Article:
Monsoon is traditionally defined as a seasonal reversing wind accompanied by corresponding changes in precipitation, but is now used to describe seasonal changes in atmospheric circulation and precipitation associated with the asymmetric heating of land and sea. Usually, the term monsoon is used to refer to the rainy phase of a seasonally changing pattern, although technically there is also a dry phase. The term is sometimes incorrectly used for locally heavy but short-term rains, although these rains meet the dictionary definition of monsoon.
The major monsoon systems of the world consist of the West African and Asia-Australian monsoons. The inclusion of the North and South American monsoons with incomplete wind reversal has been debated.
The term was first used in English in British India and neighbouring countries to refer to the big seasonal winds blowing from the Bay of Bengal and Arabian Sea in the southwest bringing heavy rainfall to the area.
The English monsoon came from Portuguese monção, ultimately from Arabic mawsim , "perhaps partly via early modern Dutch monson."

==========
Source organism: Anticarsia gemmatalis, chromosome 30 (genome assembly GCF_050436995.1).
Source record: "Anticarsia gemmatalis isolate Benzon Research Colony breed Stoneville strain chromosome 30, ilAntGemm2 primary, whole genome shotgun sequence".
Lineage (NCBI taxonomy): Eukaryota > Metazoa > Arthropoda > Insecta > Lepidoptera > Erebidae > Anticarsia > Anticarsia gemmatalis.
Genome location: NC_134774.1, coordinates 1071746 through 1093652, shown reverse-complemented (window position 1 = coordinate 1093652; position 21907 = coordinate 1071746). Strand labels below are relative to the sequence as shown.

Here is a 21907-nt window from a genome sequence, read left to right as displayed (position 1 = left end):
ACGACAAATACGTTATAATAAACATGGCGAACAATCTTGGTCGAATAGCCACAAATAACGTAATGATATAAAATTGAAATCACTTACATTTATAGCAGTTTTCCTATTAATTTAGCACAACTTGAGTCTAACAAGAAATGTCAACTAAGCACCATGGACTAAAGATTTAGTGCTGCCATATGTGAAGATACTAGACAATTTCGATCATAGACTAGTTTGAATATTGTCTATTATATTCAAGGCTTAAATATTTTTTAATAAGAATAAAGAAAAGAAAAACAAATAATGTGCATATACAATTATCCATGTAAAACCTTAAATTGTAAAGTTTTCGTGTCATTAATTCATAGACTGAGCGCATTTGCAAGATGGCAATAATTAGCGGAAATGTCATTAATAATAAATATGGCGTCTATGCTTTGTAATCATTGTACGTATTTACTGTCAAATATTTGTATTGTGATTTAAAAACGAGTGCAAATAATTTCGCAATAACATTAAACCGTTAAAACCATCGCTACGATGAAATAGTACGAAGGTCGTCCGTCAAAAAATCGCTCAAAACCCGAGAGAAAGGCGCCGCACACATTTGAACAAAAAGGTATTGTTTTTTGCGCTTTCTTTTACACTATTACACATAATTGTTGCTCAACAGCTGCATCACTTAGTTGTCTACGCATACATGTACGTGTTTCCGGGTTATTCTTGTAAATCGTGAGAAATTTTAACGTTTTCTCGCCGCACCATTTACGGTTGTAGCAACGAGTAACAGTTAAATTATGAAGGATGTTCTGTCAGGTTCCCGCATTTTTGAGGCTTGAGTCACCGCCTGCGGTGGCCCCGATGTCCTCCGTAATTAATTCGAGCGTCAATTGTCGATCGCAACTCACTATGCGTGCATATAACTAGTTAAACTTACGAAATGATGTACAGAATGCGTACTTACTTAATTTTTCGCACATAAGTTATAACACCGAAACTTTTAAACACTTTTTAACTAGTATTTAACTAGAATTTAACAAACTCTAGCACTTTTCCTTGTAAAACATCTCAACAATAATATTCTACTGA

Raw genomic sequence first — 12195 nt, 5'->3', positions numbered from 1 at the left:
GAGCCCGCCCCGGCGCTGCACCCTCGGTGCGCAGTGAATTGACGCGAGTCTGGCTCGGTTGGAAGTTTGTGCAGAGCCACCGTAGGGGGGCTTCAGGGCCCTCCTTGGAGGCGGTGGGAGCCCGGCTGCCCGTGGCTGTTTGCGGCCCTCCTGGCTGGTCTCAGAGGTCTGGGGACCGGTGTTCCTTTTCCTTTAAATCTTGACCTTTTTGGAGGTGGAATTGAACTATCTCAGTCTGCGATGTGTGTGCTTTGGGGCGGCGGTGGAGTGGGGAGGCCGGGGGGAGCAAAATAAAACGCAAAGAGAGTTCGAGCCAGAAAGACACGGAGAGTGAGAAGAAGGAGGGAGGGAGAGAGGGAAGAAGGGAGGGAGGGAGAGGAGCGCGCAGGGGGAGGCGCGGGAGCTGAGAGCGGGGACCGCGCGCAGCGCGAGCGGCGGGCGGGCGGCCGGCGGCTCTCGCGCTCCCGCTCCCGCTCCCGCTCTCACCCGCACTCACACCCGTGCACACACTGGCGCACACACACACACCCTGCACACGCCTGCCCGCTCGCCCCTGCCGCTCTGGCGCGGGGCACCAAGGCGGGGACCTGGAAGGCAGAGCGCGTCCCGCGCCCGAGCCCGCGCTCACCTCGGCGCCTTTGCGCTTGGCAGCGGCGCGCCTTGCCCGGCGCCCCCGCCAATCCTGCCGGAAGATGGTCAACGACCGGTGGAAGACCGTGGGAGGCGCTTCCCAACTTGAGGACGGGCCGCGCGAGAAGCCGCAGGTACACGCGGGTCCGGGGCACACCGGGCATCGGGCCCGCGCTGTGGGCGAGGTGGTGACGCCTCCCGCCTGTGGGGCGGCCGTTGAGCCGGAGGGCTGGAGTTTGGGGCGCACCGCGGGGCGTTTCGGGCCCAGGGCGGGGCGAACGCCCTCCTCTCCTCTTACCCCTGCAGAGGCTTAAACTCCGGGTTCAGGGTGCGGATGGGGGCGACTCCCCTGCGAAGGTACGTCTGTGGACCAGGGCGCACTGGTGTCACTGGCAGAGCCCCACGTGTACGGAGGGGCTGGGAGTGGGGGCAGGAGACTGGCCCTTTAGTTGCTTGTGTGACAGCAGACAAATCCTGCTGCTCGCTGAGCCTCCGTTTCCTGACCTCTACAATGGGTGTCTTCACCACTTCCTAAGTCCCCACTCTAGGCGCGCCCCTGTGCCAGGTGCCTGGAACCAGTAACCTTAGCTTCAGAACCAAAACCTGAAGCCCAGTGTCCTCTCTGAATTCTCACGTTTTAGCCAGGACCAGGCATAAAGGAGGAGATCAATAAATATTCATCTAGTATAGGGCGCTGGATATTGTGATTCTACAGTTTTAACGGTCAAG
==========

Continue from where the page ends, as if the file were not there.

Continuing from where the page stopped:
Strengthening of the Asian monsoon has been linked to the uplift of the Tibetan Plateau after the collision of the Indian sub-continent and Asia around 50 million years ago. Because of studies of records from the Arabian Sea and that of the wind-blown dust in the Loess Plateau of China, many geologists believe the monsoon first became strong around 8 million years ago. More recently, studies of plant fossils in China and new long-duration sediment records from the South China Sea led to a timing of the monsoon beginning 15–20 million years ago and linked to early Tibetan uplift. Testing of this hypothesis awaits deep ocean sampling by the Integrated Ocean Drilling Program. The monsoon has varied significantly in strength since this time, largely linked to global climate change, especially the cycle of the Pleistocene ice ages. A study of marine plankton suggested that the Indian Monsoon strengthened around 5 million years ago. Then, during ice periods, the sea level fell and the Indonesian Seaway closed. When this happened, cold waters in the Pacific were impeded from flowing into the Indian Ocean. It is believed that the resulting increase in sea surface temperatures in the Indian Ocean increased the intensity of monsoons.
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